Rolfe graduated in Civil Engineering from the University of NSW in 1974 and subsequently went on to obtain postgraduate degrees in engineering from UNSW and from Stanford University in the USA. He spent his early years as an airports civil engineer with the Department of Civil Aviation before moving to the Department of Defence in 1987. Rolfe headed the Directorate of Environment and Heritage in Defence until moving to the private sector in 1995 to undertake the management of large public sector infrastructure and environmental projects.
How long have you been a member of Engineers Australia?
I joined as a student in 1972.
Why did you pursue a career in engineering?
I was always fascinated by the ability of engineers to provide infrastructure and services that greatly benefit the community, in particular in the transport sector. I also loved the challenge of analysing and solving problems.
How can Australian communities/people/society benefit from your work now and in the future?
My work in the environmental area with the Defence Department enabled the decontamination of a number of previously contaminated Defence sites (including explosives factories) which have now been re-purposed for public open space, community facilities and housing. This work has enabled the expansion of urban facilities while maintaining community safety. I also oversaw the development of Defence procedures for the use of training areas which ensure the protection of community and environmental values while maintaining important Defence capabilities.
What is the most challenging or interesting project you’ve ever worked on to date?
Probably the design and construction of facilities associated with the security protection of the Sydney 2000 Olympics.
Why did you become a volunteer?
I felt it was important to put something back into a profession which has given me so much.
Also, engineering can only maximise its benefits to society if it combines technical excellence with ethical behaviour and integrity – I wanted to assist with and strengthen this approach.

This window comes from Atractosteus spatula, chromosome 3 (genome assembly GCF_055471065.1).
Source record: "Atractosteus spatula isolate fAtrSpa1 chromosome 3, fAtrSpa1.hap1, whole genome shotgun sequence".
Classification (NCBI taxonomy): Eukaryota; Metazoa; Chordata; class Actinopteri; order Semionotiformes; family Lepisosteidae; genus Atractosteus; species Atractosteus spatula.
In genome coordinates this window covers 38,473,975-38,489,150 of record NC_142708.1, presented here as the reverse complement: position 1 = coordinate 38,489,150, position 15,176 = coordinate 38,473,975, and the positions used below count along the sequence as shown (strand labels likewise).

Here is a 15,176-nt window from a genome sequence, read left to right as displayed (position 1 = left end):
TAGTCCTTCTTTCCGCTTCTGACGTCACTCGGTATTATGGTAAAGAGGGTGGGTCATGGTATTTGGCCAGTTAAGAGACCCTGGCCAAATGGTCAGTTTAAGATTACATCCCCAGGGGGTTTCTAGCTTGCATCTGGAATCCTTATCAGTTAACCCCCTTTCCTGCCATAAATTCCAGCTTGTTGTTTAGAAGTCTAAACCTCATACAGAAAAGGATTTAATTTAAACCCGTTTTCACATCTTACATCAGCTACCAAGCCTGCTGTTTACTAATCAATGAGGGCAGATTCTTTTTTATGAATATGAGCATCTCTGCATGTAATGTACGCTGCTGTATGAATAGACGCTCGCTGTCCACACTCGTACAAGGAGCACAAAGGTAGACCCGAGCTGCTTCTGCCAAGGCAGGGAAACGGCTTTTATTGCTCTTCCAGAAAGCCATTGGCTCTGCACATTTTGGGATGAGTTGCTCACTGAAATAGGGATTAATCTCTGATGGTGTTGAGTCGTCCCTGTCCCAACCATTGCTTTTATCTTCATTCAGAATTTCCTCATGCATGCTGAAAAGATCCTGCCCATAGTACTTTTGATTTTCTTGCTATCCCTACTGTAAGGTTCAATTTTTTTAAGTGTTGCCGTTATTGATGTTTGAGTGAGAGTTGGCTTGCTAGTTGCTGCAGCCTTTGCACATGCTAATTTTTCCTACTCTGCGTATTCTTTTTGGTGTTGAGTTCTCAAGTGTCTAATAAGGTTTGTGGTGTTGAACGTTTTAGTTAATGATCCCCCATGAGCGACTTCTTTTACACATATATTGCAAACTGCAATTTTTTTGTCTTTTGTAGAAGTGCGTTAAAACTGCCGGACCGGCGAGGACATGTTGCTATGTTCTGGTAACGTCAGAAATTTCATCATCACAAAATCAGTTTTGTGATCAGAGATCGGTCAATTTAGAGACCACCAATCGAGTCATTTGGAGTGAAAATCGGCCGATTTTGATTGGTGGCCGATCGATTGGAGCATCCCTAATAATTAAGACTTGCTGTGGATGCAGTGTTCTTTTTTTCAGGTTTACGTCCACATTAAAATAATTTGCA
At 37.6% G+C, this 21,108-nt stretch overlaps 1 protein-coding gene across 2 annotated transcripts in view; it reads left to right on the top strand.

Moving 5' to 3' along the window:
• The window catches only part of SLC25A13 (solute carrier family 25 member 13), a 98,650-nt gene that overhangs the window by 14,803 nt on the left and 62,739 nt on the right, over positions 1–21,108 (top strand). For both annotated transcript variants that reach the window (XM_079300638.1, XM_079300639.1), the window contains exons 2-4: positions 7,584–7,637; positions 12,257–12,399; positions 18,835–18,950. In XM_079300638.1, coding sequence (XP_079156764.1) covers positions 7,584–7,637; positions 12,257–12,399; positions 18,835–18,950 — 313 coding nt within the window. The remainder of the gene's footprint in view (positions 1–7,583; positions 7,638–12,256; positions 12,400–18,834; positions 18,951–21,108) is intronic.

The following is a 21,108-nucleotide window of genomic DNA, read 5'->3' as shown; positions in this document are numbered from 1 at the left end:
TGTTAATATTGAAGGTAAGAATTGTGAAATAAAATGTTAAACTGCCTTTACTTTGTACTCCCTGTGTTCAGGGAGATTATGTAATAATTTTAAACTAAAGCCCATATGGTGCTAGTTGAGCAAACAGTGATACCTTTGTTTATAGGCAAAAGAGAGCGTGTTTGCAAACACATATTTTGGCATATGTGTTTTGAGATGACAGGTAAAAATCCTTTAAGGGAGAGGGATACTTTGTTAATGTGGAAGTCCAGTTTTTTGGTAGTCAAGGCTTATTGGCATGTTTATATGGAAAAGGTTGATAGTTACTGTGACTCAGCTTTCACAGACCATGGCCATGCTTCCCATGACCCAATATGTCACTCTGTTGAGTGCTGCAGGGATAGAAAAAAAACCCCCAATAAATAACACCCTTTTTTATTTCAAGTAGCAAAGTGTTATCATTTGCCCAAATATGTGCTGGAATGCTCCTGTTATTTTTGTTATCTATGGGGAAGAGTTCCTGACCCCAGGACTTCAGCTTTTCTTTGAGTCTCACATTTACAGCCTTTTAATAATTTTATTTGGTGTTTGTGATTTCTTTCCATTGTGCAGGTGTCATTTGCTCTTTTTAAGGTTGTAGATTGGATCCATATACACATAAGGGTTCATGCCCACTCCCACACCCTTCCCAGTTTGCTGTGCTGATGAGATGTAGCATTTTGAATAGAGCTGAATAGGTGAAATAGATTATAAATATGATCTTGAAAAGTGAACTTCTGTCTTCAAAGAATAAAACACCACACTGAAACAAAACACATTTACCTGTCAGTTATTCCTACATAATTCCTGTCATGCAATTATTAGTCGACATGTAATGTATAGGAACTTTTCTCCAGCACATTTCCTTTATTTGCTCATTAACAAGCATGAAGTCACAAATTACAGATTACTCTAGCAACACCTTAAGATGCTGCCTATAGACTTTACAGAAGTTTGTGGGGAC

I was the President of Canberra Division in 1998 and the National President in 2007. I am currently the Chair of the National Membership Committee and an Assessor for the chartered title of Engineering Executive (EngExec). I also participate in the accreditation of tertiary engineering programs through the Australian Engineering Accreditation Centre.
After my term as National President I was also Commissioner for Ethics and Discipline for Engineers Australia and oversaw EA’s ethics and disciplinary processes. In 2010 I was responsible for a complete re-write of the Engineers Australia Code of Ethics, as well as a subsequent re-write of the Code of Ethics of the World Federation of Engineering Organisations (WFEO).
What do you see as one of the biggest issues facing the engineering profession?
Climate change, both mitigation and adaption. It is engineering, in my opinion more so than other professions, that has the analytical and technical skills to produce effective solutions for the world’s greatest challenge.
What excites you about the future of the profession or what opportunities do you see for the future?
I am continually excited by the diversity of engineering and the way the profession has embraced (and frequently led the way with) new technologies. Many of the disciples of engineering that exist today did not exist when I graduated. Arguably, no other profession other than medicine has expanded its horizons the way engineering has. In an increasingly complex world, engineering has an increasingly important role to play.
Who is your engineering hero?
Sir John Monash. Engineer, soldier, citizen, he is one of the greatest ever Australians.